Lisa Markwell: Who are the waiters in restaurants these days?

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Where was I on one of the coldest nights of the year? Why, queuing outside a restaurant in London's Soho, of course...

Temperatures were well below freezing on Wednesday night and all right-minded souls were either at home with a slanket and soup, or heading there – for once delighted by the warming crush of the commuter train.

But foodies in the capital have decreed that Pitt Cue Co – a new place that specialises in barbecue – is the hottest place to eat right now. Hot enough even to overcome the cold weather.

And so I joined the back of the queue outside; there were nine plucky eaters in front of me chatting merrily as they waited. And waited. I lasted about eight minutes before I lost all feeling in my feet and gave up on the idea. Moments later, I was inside a nice warm restaurant nearby (there not being any shortage of places to eat in the centre of London). OK, I wasn't at the culinary cutting edge, but nor was I in any more danger of developing hypothermia.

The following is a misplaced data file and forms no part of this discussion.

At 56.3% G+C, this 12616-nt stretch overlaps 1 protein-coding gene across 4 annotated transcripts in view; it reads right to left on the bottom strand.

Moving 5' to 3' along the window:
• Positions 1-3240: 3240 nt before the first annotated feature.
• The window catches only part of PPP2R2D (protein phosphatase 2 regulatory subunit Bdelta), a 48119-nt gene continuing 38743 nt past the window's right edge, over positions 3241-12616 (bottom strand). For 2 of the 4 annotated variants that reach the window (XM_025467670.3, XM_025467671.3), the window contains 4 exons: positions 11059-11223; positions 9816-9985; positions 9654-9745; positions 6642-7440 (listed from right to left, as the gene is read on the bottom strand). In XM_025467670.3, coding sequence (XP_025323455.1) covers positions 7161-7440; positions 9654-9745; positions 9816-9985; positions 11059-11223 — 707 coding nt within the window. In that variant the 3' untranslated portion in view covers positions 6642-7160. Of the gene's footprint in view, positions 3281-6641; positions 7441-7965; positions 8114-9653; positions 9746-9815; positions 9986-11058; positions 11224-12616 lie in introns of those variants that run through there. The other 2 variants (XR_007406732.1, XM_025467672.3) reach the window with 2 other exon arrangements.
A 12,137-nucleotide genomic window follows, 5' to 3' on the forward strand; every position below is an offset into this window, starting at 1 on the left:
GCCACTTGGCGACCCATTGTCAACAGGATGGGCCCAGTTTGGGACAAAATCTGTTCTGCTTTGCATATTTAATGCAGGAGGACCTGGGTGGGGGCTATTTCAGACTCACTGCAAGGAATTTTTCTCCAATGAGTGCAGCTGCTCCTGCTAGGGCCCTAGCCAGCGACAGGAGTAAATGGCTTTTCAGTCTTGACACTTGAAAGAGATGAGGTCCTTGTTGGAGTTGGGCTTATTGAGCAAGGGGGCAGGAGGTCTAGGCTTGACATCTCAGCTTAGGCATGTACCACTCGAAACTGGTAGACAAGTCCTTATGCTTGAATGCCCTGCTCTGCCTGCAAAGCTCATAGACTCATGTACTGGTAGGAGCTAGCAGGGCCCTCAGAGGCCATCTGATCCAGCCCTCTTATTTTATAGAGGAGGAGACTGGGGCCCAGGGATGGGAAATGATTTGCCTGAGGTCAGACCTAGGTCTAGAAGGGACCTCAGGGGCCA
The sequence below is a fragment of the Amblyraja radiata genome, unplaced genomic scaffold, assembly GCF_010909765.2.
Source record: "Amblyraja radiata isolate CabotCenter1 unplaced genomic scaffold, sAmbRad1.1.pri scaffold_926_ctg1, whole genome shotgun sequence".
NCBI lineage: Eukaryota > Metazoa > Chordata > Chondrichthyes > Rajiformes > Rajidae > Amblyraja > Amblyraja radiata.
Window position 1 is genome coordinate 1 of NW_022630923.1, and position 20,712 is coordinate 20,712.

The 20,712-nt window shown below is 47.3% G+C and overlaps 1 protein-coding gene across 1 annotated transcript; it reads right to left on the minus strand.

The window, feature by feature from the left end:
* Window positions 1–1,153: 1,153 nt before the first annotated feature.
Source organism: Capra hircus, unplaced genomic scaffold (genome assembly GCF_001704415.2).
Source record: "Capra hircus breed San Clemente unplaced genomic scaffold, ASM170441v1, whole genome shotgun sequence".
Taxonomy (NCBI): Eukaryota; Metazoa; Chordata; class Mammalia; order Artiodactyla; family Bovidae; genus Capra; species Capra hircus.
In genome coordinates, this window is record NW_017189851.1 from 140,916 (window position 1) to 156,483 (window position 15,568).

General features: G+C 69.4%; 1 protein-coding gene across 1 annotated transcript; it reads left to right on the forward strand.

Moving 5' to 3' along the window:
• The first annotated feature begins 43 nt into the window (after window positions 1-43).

Since then, I've been ruminating on the current vogue for restaurants that don't take bookings. Pitt Cue Co used to be a food truck parked on the banks of the Thames, so queueing is in its blood. But when the wheels came off, it could have been the chance to change the policy too. It might be fantastic in a country where the evenings are long and balmy year-round, or where there's a huge anteroom with a bar and some comfy chairs.

The restaurants (and there are many of them now; the trend is taking hold) get the benefit of being able to serve more customers (and increase their takings). They don't have to run a bookings system, or worry about no-shows.

Plus there's the thrill of having a queue outside your venue – buzz begets buzz. Bettys of Harrogate makes everyone wait, as does Le Relais de Venise in Marylebone, which has been making folk line up outside for years. Still they come (the steak and chips is ace, to be fair).

But who decides to go out to dinner and is happy to wait around for an hour or more before they eat? You'd have to be not hungry, without children, not meeting a date, a boss or anyone else who might take a dim view of standing in the cold.

I've spoken to restaurateurs about the trend and many agree it's not without merit for making money, but only if you're in a busy city centre, where passing trade is your bread and butter.

I do hope it doesn't spread countrywide: what we need is comfort food, not uncomfortable waiting. It's all a bit emperor's new loaves.

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